Ford Stock Hits 4-Year High

But Ford still miles, so to speak, from its 1999 peak.

by on Dec.22, 2009

Ford stock hits a 4-year high.

Ford Motor Co. shares closed the day on Wall Street at $9.90, a comfortable 2.4%, or 23-cent jump for the day, well above the Dow Jones Industrial Average.

But more significantly, the bell rang as Ford shares surged to their highest level in four years, and a big turnaround from the spring of 2009, when the automaker was trading just north of a dollar.

Industry analysts, such as Joe Phillippi, of AutoTrends Consulting, point to a variety of reasons for the surge.  As 2009 began, the automaker decided to forego the federal bailout needed by its cross-town rivals, General Motors and Chrysler, and was later able to avoid going into bankruptcy like the other members of Detroit’s Big Three.  That, said Phillippi, has not been missed by consumers who see it as a sign of strength – which translates into an endorsement of Ford products.


The automaker has been receiving quite a few of those.  Two of its models are up for the coveted North American Car and Truck of the Year awards, which are handed out at the North American International Auto Show, next month.  The influential Consumer Reports magazine described Ford as the only Detroit maker producing “world-class” products, when it released its annual vehicle reliability survey several months ago.

Meanwhile, a new study by Zacks Investment Research finds that Ford is tops for projected vehicle residual values among makers based in the U.S.  The report says the residuals on a Ford vehicle after 36 months in service have gone up an average $1,310 for 2010 compared to past model-year.  That can yield significant savings not only to consumers but to Ford itself, especially when it comes to leasing.

Ford CEO Alan Mulally last week hinted at a possible surge in sales during the last two weeks of the year, and Deutsche Bank analyst Rod Lache is predicting Ford will see a 4.5% jump in sales when the books are closed for December.  That would be a bit behind the overall 7.5% jump he predicts for the U.S. market, but by comparison Lache foresees double-digit declines for GM and Chrysler.  Lache is predicting Ford will end the year with a 15.5% market share, up a half point from 2008.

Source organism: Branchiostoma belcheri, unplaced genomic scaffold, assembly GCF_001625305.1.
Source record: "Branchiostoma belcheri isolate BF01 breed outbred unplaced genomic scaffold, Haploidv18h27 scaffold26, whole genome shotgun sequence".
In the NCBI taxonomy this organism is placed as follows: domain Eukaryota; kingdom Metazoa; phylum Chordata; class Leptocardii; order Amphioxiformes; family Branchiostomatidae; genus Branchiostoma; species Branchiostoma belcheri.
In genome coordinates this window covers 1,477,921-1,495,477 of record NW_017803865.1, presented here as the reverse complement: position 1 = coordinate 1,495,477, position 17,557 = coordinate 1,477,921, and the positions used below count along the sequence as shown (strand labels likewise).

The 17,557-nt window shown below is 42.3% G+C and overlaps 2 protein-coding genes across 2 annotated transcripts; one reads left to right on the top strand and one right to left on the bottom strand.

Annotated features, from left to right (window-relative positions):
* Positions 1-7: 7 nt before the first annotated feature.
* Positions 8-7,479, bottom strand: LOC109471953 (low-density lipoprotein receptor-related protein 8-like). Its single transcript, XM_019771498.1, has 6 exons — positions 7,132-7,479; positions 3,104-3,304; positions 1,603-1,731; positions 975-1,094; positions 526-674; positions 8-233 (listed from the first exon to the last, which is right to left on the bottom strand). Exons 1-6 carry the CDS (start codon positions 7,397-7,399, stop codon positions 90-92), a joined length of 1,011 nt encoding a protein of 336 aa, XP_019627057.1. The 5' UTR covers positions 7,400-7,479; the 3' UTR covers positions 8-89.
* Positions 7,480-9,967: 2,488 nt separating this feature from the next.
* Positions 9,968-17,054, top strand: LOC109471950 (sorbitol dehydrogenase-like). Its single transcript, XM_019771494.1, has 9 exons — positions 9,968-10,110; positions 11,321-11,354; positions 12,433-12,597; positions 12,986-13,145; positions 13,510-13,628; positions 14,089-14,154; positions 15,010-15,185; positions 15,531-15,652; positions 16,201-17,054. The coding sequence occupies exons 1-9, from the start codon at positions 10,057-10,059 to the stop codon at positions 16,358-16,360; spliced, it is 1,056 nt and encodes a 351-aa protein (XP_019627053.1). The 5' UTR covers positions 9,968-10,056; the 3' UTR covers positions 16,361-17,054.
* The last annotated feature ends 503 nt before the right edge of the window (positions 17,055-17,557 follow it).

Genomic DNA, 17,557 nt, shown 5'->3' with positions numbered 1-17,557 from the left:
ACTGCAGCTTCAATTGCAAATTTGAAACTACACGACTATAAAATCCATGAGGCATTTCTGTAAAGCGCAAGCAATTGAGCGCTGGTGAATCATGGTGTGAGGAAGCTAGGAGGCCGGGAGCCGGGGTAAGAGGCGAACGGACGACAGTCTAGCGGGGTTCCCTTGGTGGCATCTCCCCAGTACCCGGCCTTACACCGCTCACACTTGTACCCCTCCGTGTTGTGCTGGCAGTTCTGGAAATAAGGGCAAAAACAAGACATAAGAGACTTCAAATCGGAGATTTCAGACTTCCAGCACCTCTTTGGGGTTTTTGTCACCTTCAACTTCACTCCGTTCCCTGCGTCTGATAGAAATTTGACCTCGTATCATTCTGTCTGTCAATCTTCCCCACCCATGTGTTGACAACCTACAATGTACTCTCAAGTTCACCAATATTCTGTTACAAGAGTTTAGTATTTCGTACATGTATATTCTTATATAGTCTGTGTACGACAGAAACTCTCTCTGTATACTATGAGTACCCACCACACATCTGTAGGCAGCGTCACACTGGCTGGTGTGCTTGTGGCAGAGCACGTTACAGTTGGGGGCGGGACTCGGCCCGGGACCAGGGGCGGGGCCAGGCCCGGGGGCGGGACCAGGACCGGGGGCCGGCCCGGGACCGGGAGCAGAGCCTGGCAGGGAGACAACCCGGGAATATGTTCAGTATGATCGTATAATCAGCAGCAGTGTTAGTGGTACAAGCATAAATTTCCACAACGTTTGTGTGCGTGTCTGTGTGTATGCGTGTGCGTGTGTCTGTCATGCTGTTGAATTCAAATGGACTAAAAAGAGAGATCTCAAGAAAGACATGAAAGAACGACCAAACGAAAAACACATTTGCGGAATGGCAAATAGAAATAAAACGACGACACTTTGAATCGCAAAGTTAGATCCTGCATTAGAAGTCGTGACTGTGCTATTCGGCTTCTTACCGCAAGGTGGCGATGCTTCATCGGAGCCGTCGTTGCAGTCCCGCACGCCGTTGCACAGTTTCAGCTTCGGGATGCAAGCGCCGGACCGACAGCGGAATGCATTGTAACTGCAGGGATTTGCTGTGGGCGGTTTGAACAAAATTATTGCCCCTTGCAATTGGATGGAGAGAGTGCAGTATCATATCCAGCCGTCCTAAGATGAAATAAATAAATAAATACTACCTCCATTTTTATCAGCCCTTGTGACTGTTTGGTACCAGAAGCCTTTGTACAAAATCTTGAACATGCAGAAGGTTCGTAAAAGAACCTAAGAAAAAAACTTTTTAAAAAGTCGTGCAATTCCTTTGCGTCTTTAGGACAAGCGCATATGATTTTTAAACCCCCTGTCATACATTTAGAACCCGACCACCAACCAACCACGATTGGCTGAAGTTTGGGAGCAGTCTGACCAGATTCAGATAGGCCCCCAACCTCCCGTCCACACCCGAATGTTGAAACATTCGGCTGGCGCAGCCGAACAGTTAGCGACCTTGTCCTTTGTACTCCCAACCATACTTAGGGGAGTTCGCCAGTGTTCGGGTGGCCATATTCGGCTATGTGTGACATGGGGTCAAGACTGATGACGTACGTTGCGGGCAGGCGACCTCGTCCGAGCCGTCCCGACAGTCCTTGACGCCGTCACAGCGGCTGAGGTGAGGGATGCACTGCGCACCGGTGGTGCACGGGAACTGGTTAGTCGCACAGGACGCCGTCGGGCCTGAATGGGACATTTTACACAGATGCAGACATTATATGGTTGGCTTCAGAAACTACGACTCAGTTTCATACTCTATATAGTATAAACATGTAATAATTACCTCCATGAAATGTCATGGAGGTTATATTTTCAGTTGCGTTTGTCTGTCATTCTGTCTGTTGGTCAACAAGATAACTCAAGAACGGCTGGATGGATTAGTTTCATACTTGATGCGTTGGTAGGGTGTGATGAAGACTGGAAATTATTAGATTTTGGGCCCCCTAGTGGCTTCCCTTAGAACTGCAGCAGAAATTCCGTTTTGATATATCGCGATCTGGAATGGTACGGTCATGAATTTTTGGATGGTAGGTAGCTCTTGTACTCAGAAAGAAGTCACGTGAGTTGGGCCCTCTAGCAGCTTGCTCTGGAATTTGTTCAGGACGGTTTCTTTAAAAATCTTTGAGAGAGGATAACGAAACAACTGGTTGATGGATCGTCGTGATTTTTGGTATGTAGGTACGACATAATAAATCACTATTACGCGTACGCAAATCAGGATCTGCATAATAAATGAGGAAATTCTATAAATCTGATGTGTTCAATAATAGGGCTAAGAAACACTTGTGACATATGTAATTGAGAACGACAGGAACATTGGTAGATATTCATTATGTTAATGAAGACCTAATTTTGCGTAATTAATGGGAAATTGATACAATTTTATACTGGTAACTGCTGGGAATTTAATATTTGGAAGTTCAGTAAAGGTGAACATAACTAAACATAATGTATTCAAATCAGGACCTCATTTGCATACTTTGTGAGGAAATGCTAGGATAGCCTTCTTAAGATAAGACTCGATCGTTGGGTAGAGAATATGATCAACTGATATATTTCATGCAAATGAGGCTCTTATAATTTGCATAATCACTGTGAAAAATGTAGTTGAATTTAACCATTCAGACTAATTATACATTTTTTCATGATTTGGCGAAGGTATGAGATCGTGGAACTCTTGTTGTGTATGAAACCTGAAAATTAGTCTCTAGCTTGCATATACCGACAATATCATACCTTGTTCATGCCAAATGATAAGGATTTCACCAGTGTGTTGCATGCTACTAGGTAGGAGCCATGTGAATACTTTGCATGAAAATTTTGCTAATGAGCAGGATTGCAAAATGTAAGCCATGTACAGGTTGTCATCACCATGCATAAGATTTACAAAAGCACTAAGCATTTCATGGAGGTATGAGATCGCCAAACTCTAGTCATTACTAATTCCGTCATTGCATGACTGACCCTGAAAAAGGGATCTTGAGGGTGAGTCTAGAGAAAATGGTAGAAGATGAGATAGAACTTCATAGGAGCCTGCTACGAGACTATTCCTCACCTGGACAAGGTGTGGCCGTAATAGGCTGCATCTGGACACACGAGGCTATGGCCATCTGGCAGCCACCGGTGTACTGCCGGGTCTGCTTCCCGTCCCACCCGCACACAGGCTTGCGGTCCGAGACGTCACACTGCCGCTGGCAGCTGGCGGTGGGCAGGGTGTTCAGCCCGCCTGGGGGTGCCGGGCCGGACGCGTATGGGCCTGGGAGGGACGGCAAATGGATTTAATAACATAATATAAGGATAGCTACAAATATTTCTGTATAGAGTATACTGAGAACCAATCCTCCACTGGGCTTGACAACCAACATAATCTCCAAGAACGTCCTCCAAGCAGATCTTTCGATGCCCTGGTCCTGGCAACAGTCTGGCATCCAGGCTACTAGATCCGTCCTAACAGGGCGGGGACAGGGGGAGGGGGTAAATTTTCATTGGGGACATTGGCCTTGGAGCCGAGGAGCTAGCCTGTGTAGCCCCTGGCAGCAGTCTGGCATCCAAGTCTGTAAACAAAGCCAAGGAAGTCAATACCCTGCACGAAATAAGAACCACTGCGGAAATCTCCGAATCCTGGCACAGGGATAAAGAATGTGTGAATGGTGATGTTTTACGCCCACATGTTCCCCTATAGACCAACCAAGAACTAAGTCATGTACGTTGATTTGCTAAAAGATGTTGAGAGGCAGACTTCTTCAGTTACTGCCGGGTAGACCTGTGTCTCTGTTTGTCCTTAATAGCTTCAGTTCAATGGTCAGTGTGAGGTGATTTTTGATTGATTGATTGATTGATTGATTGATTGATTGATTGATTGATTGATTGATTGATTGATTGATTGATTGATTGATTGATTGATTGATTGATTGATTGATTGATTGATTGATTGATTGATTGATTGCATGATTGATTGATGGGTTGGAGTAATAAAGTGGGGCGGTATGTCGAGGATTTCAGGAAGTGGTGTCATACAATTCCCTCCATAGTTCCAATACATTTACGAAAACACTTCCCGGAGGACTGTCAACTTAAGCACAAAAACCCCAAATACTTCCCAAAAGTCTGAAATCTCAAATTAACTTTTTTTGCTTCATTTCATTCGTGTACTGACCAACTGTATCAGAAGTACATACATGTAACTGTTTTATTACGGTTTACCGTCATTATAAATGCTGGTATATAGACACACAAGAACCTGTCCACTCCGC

That could put Ford on the path it needs to achieve its promised turnaround, which would bring it back to profitability in 2011.  The automaker reported a third-quarter profit of $1 billion, but the numbers are likely to be weaker for the October-December quarter.

While there’s plenty of good news, Ford still has a significant number of challenges ahead of it.  Though it avoided bankruptcy, the maker wasn’t able to walk away from billions of dollars in debt, like GM and Chrysler.  It has been taking steps to reduce its liabilities, however, through such moves as debt-for-equity swaps.

And Ford’s relatively strong position has, in at least one way, backfired on the company, convincing workers they didn’t need to approve a requested package of concessions, which went down to overwhelming defeat last month.

Mulally said last week he sees other opportunities to reduce costs and the automaker outlined one such way on Tuesday, announcing a buyout package it will offer to all 41,000 U.S. employees.  The deal could yield up to $70,000 for those who agree to leave the company.

How much higher Ford shares will go is uncertain, though the company has shown surprising momentum in recent weeks and very well could top the $10 mark by year’s end.  That’s a long way from the company’s 52-week bottom, when shares fell to just $1.50.  On the other hand, Ford was trading at $15, as recently as 5 years ago, and it hit an all time peak a decade ago, at more than $37 a share.

Few expect it to reach that number again any time soon.

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